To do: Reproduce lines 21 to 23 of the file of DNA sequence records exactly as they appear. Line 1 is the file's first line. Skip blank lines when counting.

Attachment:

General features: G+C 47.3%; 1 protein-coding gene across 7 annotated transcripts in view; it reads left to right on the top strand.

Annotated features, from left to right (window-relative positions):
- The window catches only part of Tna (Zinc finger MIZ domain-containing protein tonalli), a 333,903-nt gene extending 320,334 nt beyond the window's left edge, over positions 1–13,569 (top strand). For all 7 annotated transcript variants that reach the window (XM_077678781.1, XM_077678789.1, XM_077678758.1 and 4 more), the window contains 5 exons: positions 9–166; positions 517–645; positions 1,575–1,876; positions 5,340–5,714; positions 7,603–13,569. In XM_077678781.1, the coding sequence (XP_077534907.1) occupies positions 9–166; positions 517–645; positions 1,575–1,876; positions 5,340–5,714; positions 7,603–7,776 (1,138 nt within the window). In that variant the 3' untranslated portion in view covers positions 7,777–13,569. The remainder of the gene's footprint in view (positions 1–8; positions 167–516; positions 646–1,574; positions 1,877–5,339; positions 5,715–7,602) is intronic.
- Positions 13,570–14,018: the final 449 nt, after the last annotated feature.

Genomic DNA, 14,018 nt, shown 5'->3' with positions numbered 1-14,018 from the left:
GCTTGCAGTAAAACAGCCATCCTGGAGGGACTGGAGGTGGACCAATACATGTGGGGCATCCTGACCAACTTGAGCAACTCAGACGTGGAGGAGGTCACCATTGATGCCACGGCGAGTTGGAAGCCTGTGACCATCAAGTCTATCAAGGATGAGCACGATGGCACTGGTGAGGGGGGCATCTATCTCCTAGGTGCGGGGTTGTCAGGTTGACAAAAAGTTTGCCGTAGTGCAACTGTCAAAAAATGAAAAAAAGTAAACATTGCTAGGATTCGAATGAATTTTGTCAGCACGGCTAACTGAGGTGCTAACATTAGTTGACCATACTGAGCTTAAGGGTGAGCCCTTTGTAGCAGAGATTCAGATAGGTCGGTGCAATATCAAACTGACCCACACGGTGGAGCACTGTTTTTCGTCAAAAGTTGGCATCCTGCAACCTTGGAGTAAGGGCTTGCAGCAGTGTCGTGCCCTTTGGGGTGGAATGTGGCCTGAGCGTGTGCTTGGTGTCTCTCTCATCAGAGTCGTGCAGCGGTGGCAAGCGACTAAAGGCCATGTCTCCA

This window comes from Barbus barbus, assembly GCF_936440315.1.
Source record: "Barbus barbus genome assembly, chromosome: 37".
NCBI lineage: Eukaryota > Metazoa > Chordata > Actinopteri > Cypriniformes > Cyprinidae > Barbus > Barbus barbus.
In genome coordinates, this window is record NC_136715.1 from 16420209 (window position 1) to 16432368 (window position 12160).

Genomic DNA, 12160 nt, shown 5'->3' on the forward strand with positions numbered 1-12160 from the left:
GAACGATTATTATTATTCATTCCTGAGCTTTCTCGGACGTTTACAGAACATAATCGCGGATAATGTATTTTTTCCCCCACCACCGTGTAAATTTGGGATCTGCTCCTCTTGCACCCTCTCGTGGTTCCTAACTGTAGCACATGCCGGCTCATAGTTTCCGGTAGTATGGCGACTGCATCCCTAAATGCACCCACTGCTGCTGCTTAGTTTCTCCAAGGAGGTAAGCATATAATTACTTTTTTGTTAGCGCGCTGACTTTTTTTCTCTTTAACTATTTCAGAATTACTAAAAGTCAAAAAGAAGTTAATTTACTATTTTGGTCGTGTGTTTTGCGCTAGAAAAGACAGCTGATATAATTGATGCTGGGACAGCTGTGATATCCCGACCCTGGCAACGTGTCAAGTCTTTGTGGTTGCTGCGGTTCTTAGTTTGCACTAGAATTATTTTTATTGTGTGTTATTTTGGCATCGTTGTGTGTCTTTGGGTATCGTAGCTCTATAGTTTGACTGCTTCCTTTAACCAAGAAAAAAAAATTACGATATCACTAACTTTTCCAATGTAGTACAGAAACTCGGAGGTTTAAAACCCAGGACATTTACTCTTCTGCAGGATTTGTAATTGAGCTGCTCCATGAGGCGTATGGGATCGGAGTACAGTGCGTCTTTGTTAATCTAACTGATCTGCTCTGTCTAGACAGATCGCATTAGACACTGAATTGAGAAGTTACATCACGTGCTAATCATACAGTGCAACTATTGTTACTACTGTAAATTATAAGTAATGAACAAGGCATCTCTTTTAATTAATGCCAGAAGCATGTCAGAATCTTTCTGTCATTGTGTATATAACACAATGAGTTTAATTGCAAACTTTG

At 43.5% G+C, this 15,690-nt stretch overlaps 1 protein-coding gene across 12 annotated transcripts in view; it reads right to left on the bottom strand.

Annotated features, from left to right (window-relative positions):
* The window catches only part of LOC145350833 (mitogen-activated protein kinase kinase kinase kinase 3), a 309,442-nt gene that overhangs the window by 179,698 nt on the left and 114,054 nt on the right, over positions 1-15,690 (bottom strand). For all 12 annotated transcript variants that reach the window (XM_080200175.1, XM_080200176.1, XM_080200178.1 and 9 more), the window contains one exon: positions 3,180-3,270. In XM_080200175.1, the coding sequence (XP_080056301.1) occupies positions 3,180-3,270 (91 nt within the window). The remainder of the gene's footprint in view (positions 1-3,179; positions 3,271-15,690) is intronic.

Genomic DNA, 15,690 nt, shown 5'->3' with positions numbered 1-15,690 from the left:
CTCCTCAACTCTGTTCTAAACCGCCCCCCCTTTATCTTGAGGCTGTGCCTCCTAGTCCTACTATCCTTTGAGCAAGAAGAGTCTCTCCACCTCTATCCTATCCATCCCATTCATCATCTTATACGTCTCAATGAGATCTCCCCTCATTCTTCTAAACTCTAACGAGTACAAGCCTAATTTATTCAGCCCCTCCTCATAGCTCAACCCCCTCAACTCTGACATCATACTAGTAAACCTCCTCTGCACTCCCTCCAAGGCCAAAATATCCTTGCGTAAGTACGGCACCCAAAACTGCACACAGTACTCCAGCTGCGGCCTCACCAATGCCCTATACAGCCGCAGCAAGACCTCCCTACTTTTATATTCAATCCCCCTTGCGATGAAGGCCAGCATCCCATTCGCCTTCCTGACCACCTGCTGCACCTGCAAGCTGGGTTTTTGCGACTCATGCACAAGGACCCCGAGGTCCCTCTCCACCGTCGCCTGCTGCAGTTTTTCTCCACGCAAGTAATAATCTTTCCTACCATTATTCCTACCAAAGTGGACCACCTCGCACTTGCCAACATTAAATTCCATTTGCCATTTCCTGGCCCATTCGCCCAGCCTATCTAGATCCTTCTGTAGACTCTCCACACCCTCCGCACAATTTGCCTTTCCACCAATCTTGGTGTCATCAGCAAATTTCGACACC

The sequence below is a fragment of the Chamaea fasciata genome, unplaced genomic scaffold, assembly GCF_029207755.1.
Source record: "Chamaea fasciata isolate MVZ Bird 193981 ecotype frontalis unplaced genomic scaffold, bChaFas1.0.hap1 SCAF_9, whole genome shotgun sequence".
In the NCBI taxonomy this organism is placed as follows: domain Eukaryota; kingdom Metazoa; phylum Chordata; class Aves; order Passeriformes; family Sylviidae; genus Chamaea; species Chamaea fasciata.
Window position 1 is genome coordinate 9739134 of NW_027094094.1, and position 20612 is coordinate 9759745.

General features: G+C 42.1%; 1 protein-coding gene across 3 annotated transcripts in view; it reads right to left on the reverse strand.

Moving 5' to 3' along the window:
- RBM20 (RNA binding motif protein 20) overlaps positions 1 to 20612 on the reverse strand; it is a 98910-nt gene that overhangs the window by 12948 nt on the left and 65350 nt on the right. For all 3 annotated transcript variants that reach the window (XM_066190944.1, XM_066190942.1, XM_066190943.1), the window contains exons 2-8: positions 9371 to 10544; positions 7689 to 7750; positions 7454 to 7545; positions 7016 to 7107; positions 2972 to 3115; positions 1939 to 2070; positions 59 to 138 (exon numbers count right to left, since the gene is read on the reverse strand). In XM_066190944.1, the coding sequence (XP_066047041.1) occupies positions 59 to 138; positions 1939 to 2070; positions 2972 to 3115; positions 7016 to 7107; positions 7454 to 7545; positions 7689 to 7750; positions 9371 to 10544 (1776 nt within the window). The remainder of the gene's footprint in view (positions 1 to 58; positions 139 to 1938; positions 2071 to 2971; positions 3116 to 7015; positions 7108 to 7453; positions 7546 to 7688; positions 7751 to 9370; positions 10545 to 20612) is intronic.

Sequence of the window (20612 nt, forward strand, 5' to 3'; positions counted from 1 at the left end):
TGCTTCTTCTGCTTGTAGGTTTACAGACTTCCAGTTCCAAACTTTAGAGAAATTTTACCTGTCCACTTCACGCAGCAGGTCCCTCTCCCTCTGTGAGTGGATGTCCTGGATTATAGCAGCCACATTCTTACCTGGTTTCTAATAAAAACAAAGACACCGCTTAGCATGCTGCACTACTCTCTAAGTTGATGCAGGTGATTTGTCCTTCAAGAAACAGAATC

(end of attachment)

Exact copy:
Window position 1 is genome coordinate 9739134 of NW_027094094.1, and position 20612 is coordinate 9759745.

General features: G+C 42.1%; 1 protein-coding gene across 3 annotated transcripts in view; it reads right to left on the reverse strand.

Moving 5' to 3' along the window: